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Perspective of the GEMSTONE Consortium on Current and Future Approaches to Functional Validation for Skeletal Genetic Disease Using Cellular, Molecular and Animal-Modeling Techniques

Frontiers in Endocrinology

30 Nov 2021

Rauner M, Foess I, Formosa M, Kague E (co-first), Prijatelj V, Lopez N, Banerjee B, Bergen B, Busse B, Calado A, Douni A, Gabet Y, Giralt NG, Grinberg D, Lovsin N, Solan XN, Ostanek B, Pavlos N, Rivadeneira F, Soldatovic I, Peppel J, Eerden B, Hul W, Balcells S, Marc J, Reppe S, Søe K, Karasik D.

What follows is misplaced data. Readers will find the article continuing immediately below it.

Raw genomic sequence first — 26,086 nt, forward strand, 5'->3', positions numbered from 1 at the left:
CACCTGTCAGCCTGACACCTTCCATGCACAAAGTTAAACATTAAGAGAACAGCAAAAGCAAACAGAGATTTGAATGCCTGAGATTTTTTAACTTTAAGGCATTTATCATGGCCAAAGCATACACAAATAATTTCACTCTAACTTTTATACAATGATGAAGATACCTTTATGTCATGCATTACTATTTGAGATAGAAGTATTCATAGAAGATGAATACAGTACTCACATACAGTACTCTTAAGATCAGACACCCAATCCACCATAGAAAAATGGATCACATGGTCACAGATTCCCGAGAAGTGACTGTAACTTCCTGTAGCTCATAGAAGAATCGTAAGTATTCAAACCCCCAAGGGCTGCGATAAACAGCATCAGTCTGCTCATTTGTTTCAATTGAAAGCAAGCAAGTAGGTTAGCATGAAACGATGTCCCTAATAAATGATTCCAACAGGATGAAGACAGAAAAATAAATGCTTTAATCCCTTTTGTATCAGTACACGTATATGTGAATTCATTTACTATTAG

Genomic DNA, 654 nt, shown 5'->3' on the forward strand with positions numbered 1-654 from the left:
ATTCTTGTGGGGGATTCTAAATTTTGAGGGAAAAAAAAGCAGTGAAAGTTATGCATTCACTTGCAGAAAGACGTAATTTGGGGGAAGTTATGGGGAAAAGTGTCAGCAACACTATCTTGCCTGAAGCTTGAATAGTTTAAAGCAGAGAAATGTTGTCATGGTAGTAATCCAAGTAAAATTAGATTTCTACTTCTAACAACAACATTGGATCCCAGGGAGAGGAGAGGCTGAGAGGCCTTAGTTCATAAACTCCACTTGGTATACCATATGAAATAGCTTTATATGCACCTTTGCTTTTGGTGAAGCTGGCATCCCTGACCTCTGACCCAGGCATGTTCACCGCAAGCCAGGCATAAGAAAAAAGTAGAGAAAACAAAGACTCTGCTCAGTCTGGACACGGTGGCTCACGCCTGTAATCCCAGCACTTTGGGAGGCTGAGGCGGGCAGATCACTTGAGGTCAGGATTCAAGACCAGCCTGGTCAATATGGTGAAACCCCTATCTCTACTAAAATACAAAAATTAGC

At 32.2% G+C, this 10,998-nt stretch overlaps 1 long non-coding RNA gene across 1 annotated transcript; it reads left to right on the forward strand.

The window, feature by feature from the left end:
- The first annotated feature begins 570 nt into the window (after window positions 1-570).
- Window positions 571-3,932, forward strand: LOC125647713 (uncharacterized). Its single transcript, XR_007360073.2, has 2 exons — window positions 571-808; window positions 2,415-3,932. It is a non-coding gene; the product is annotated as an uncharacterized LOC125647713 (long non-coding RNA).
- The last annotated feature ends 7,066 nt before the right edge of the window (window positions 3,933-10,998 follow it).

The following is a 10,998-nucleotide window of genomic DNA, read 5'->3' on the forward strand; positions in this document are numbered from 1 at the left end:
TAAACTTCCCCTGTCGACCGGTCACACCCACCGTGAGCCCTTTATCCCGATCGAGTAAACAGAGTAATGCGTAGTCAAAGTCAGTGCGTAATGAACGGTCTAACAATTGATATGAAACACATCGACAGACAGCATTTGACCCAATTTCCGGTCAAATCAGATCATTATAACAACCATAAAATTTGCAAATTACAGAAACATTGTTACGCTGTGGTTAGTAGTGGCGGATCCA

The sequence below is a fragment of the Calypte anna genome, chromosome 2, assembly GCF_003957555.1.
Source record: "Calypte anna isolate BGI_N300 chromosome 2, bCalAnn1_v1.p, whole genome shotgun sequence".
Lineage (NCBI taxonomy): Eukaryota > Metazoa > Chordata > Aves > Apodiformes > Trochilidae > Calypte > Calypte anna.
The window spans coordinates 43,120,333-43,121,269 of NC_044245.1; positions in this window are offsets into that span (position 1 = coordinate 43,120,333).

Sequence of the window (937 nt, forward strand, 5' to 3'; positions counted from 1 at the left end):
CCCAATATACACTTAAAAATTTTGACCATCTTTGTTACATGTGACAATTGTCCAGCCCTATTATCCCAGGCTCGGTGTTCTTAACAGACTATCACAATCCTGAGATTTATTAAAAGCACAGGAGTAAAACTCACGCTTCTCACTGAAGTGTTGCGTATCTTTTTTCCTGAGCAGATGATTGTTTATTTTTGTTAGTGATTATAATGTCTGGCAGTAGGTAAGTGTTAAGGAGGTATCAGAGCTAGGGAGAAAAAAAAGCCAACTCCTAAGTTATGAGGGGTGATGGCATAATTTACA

The availability of large human datasets for genome-wide association studies (GWAS) and the advancement of sequencing technologies have boosted the identification of genetic variants in complex and rare diseases in the skeletal field. Yet, interpreting results from human association studies remains a challenge. To bridge the gap between genetic association and causality, a systematic functional investigation is necessary. Multiple unknowns exist for putative causal genes, including cellular localization of the molecular function. Intermediate traits (“endophenotypes”), e.g. molecular quantitative trait loci (molQTLs), are needed to identify mechanisms of underlying associations. Furthermore, index variants often reside in non-coding regions of the genome, therefore challenging for interpretation. Knowledge of non-coding variance (e.g. ncRNAs), repetitive sequences, and regulatory interactions between enhancers and their target genes is central for understanding causal genes in skeletal conditions. Animal models with deep skeletal phenotyping and cell culture models have already facilitated fine mapping of some association signals, elucidated gene mechanisms, and revealed disease-relevant biology. However, to accelerate research towards bridging the current gap between association and causality in skeletal diseases, alternative in vivo platforms need to be used and developed in parallel with the current -omics and traditional in vivo resources. Therefore, we argue that as a field we need to establish resource-sharing standards to collectively address complex research questions. These standards will promote data integration from various -omics technologies and functional dissection of human complex traits. In this mission statement, we review the current available resources and as a group propose a consensus to facilitate resource sharing using existing and future resources. Such coordination efforts will maximize the acquisition of knowledge from different approaches and thus reduce redundancy and duplication of resources. These measures will help to understand the pathogenesis of osteoporosis and other skeletal diseases towards defining new and more efficient therapeutic targets.

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